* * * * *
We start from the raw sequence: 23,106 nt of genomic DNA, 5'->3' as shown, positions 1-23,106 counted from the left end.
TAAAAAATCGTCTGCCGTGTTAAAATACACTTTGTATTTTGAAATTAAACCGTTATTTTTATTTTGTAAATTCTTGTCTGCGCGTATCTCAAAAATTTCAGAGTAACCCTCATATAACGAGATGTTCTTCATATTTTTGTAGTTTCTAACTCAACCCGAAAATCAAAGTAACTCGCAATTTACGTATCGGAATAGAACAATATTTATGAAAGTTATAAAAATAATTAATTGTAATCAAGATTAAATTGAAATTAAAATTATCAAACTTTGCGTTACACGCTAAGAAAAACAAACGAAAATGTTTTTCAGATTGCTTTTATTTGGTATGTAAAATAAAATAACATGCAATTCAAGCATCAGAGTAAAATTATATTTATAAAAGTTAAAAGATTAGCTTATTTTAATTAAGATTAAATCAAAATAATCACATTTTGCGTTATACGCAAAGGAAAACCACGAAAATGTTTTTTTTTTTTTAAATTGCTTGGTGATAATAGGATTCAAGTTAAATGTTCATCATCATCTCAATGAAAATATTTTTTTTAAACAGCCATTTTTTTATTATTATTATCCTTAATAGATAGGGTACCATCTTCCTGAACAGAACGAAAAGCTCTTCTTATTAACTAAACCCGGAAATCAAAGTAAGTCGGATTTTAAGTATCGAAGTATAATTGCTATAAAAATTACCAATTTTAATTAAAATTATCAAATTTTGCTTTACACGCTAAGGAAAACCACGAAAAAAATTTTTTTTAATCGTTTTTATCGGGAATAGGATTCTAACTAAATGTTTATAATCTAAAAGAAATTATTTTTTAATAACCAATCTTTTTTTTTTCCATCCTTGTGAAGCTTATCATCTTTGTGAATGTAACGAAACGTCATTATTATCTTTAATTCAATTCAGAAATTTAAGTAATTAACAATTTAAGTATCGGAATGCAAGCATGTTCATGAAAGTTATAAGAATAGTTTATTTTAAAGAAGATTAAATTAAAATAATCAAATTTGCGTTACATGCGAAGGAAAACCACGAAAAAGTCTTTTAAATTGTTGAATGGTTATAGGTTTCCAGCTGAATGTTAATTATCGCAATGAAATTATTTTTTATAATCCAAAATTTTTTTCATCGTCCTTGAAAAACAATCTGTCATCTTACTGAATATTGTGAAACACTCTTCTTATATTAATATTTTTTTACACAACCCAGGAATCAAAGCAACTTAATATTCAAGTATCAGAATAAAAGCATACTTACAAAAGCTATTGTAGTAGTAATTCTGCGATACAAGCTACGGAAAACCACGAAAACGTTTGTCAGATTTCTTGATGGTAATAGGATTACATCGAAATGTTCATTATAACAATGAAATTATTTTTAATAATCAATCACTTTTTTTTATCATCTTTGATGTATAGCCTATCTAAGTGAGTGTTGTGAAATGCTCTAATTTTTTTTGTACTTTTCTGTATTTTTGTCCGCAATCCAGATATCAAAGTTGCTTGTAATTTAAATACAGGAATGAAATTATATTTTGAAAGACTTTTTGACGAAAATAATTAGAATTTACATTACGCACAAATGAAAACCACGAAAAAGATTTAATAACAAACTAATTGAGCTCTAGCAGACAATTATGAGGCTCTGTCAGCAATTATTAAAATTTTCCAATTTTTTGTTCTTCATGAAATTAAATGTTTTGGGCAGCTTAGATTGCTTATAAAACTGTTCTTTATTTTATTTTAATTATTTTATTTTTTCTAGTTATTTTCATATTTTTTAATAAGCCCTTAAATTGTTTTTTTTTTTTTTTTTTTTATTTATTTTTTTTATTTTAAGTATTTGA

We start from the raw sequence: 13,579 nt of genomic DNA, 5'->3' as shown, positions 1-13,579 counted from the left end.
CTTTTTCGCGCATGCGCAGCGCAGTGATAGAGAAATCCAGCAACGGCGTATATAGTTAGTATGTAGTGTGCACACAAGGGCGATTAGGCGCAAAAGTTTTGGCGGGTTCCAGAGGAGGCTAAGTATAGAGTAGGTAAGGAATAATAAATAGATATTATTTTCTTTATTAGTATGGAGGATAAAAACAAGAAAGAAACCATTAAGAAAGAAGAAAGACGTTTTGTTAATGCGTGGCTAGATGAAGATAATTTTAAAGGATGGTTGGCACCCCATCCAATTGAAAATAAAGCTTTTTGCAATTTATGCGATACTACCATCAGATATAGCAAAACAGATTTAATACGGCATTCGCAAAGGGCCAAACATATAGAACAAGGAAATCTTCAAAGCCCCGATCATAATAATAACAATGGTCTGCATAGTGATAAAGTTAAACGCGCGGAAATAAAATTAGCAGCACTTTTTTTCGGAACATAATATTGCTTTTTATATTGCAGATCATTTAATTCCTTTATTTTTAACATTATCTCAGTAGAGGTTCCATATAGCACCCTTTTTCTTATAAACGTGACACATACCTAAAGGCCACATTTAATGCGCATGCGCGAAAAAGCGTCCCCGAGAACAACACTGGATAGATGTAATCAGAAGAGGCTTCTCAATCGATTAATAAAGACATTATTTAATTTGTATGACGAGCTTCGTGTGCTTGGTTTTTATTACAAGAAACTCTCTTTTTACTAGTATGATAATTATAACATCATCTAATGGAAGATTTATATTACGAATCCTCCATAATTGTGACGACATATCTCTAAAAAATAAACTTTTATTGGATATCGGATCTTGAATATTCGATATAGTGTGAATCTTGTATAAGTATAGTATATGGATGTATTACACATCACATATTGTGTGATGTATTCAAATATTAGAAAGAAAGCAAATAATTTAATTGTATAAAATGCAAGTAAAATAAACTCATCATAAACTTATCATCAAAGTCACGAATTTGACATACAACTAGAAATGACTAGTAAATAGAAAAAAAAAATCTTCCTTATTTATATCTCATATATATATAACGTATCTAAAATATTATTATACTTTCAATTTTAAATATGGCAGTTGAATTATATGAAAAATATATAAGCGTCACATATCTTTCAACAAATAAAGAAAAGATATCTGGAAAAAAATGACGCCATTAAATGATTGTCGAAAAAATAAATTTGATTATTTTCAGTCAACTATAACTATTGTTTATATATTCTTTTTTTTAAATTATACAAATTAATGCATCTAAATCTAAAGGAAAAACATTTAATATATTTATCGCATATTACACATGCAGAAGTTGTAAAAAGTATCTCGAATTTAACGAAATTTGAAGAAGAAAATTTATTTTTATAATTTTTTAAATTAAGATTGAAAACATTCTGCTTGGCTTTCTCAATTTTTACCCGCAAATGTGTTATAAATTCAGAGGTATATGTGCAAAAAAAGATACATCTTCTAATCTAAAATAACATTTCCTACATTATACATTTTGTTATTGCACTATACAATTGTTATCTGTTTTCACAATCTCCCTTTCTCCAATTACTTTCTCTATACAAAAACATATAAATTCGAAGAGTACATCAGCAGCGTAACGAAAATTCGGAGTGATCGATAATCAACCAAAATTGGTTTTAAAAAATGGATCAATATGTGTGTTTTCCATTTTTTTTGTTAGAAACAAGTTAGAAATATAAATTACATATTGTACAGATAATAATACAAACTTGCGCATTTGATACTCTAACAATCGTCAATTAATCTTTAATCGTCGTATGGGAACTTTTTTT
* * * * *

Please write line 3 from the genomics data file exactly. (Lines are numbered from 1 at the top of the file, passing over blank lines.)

We start from the raw sequence: 13,579 nt of genomic DNA, 5'->3' as shown, positions 1-13,579 counted from the left end.